Everyday foodstuffs that we love and how they are grown

Capers

 

 

Delicious salted and pickled caper buds are a common ingredient in Mediterranean food, especially Italian and Cypriot. The mature fruit of the caper bush are prepared similarly and called caper berries.

The thorny, trailing caper bush that grows like a weed all over the Mediterranean bears large pinkish-white flowers. The edible buds of these flowers are pickled and used as seasoning in food.

The raw flower buds don’t taste of much, but luckily it was discovered thousands of years ago that pickling them turns them into the salty-astringent little buds with their pungent, unique taste that brightens the flavour of so many dishes.

Pineapples

 

Pineapples, indigenous to South America, don’t grow on trees, they grow on the ground. The pineapple was brought to Europe by the Spanish and the Dutch. They were called pineapples because they resemble pine cones.

The first pineapple was successfully grown in Europe in 1658. Pineapples became symbols of wealth because of the enormous expense required to grow them in temperate climates in hothouses called “pineries”. They were known as the fruit of colonialism because the Spanish, Portuguese, French, Dutch and British all established pineapple plantations in the tropics of South America, Central America, Africa and the Caribbean.

Sesame seeds

 

 

Sesame is a flowering plant cultivated for its nutritious seeds, which grow in pods or “buns”. One of the oldest oil seed crops, sesame was domesticated more than 3 000 years ago. It was favoured for its ability to grow in areas where other crops struggle as it grows in drought conditions, in high heat, with residual moisture in soil even when rains fail or when rains are excessive. It was a crop that could be grown by subsistence farmers at the edge of deserts, where no other crops grow.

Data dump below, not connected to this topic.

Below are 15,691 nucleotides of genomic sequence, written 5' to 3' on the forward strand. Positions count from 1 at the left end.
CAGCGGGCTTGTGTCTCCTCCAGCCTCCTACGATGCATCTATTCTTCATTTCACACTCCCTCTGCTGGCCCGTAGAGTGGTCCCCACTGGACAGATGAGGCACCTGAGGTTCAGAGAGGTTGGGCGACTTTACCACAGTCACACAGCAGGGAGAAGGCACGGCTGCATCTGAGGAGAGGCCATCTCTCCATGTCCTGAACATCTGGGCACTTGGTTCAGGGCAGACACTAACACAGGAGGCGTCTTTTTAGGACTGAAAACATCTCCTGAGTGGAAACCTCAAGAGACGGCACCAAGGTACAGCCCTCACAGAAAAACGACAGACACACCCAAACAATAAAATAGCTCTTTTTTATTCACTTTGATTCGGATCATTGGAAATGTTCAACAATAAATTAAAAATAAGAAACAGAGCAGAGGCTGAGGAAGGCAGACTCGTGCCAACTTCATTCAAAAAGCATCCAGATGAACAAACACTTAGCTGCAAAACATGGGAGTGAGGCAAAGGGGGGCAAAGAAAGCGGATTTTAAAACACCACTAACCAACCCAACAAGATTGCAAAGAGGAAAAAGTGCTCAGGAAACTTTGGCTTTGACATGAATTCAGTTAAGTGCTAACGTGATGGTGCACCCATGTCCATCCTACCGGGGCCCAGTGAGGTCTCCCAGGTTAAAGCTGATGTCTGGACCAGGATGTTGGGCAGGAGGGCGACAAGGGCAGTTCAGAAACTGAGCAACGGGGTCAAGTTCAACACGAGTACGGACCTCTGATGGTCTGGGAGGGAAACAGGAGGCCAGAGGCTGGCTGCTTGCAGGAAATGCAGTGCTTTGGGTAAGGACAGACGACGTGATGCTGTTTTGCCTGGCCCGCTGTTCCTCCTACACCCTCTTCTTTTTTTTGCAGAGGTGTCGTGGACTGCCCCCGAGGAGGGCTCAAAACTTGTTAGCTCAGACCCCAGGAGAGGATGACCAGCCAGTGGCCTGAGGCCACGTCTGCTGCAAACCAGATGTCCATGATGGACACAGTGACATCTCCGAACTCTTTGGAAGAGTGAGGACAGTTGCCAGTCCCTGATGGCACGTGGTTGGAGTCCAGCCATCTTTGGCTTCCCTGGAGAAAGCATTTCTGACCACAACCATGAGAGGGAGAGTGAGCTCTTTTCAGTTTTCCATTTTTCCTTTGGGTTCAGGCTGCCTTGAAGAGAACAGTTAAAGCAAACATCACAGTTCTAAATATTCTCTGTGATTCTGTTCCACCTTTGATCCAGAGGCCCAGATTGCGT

Sesame has one of the highest oil contents of any seed. With its rich, nutty flavour, it is a common ingredient in cuisines across the world.

Cashew nuts

 

The cashew tree is a tropical evergreen native to northeast Brazil which produces the cashew seed and the cashew apple. Portuguese colonists in Brazil began exporting cashew nuts as early as the 1550s. They took it to Goa, India, from where it spread throughout Southeast Asia and eventually Africa.

Cashews are eaten on their own, used in recipes, or processed into cashew butter. The pulp of the cashew apple is processed into a sweet, astringent fruit drink or distilled into liquor.

Cashew nuts are commonly used in Indian cuisine, whole for garnishing sweets or curries, or ground into a paste that forms the base of sauces for curries like korma, or some sweets. Cashews are also used in Thai and Chinese food.

Vanilla

 

 

Vanilla comes from orchids native to Mesoamerica. The vanilla orchid is a vine-like plant that grows up trees. The flower lasts about one day so growers have to inspect their plantations every day for open flowers. The distinctively flavoured vanilla compounds are found in the seed pods, which result from the pollination of the orchid flower, which is done by hand. These pods are roughly 15 cm long and black when ripe. Inside the pods is an oily liquid full of tiny seeds.